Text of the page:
If the latest fatal turn in the Ronni Chasen murder investigation had been inserted into a screenplay about Chasen's bizarre death, it would be dismissed as poor plotting -- a mystifying, incomprehensible occurence that adds nothing and leads nowhere.
And then what happened? Harold "backed away, pulled out a handgun and shot himself" to death. Rewrite!
It gets worse or better, depending on your perspective.
L.A. Times reporter Abby Sewell spoke to a guy named Brandon Harrison, a "neighbor" of Harold's who knew him slightly and described him as a "very strange" ex-convict who'd done time over drugs and weapons charges. Sewell reports that Harold "told" Harrison "several times [that] 'If it ever came down to me going back to prison, I would die first.'" The inference is that Harold, apparently convinced that the bulls were going to take him back to jail for something or other, made good on his pledge.
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Sewell further reports that Harold told Brandon Harrison "he was supposed to be getting $10,000, at one point saying it was for a job he did and on another occasion saying it was from a lawsuit."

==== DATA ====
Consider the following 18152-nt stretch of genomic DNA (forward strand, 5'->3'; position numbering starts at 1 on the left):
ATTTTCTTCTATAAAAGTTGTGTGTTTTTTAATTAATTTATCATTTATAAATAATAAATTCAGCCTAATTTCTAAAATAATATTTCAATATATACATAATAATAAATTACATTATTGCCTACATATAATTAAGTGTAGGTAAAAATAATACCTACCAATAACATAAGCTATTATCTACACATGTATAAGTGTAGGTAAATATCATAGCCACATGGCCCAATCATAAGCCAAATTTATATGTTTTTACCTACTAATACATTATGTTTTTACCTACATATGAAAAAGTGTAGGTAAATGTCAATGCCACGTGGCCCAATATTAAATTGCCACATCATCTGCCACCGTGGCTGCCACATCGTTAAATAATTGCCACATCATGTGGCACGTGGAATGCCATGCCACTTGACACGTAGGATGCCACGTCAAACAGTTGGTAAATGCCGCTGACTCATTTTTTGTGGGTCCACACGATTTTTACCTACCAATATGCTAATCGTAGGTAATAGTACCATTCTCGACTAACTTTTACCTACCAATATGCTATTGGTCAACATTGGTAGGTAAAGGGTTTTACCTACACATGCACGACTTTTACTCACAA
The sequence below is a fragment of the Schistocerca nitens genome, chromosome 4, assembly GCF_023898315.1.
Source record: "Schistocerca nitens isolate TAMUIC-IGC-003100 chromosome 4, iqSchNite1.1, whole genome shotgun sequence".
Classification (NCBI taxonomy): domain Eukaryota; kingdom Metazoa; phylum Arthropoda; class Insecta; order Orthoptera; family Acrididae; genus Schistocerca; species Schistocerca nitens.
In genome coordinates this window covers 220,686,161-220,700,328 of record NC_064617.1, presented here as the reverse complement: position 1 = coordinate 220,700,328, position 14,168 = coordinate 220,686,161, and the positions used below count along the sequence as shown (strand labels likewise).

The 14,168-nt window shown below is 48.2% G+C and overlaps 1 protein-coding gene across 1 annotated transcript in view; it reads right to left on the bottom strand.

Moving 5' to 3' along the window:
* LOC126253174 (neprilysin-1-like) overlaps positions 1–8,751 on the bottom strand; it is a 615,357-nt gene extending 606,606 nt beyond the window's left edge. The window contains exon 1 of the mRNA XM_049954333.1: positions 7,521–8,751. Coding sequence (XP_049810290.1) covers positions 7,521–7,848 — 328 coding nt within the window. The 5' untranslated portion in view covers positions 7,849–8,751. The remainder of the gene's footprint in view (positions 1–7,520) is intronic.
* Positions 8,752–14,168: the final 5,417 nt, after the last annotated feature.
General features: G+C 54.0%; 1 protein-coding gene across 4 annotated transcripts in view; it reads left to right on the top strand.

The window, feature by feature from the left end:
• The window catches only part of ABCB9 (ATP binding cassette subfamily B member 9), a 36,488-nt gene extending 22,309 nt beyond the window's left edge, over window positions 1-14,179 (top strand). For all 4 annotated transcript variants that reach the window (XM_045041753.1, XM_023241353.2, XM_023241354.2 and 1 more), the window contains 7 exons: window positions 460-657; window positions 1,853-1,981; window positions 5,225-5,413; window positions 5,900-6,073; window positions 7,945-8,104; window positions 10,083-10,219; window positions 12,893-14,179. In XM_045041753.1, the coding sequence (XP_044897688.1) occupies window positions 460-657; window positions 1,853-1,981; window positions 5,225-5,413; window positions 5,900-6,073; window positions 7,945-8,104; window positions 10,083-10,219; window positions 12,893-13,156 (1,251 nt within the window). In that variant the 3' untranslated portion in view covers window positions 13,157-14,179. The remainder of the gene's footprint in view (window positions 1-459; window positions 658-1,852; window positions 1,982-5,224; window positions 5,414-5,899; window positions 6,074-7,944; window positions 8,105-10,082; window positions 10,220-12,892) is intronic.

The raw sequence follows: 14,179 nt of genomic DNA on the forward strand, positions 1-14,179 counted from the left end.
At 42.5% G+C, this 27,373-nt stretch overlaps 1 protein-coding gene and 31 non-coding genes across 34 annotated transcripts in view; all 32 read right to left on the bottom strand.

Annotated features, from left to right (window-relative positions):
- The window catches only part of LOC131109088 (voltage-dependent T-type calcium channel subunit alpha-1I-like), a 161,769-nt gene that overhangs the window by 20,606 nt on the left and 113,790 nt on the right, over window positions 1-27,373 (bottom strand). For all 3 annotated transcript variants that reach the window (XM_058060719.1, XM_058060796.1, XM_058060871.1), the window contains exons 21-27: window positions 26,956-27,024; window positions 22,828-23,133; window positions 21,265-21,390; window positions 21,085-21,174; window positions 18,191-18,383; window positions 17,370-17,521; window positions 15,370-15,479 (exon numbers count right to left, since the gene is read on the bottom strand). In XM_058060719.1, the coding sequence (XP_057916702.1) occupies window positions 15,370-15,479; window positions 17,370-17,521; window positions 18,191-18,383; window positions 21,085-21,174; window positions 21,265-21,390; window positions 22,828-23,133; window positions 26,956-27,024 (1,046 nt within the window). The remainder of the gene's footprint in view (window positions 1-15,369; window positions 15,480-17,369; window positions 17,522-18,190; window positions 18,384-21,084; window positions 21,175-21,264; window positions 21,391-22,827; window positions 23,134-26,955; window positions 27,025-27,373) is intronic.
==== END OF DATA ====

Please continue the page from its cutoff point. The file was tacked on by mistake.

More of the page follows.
That sounds like b.s., of course. Nobody pays losers living in East Hollywood transient hotels sizable sums to do anything. But of course, right away your mind leaps to the obvious implication and/or nonsensical conclusion, which is that somebody may have paid Harold ten grand to shoot Ronni Chasen. This is awful, awful writing. It's beyond ridiculous. It's like something out of Cop and a Half, the 1993 Burt Reynolds flick.
Here's some more bad writing. As Harold is dying on the floor from the gunshot wound, one of the detectives (i.e., the one not calling for an ambulance) crouches beside him and says, "Harold! For God's sake, Harold...did you have something to do with shooting a woman on Sunset Blvd. a couple of weeks ago? C'mon, Harold...spit it out. Don't die with a lie...cleanse yourself...tell the truth."
In Tony Gilroy's Michael Clayton, George Clooney tells Sydney Pollack that Tom Wilkinson's apparent suicide is a big "why?," that it makes no sense at all. Pollack's reply is borderline irate: "Why? Because people are fucking incomprehensible...that's why."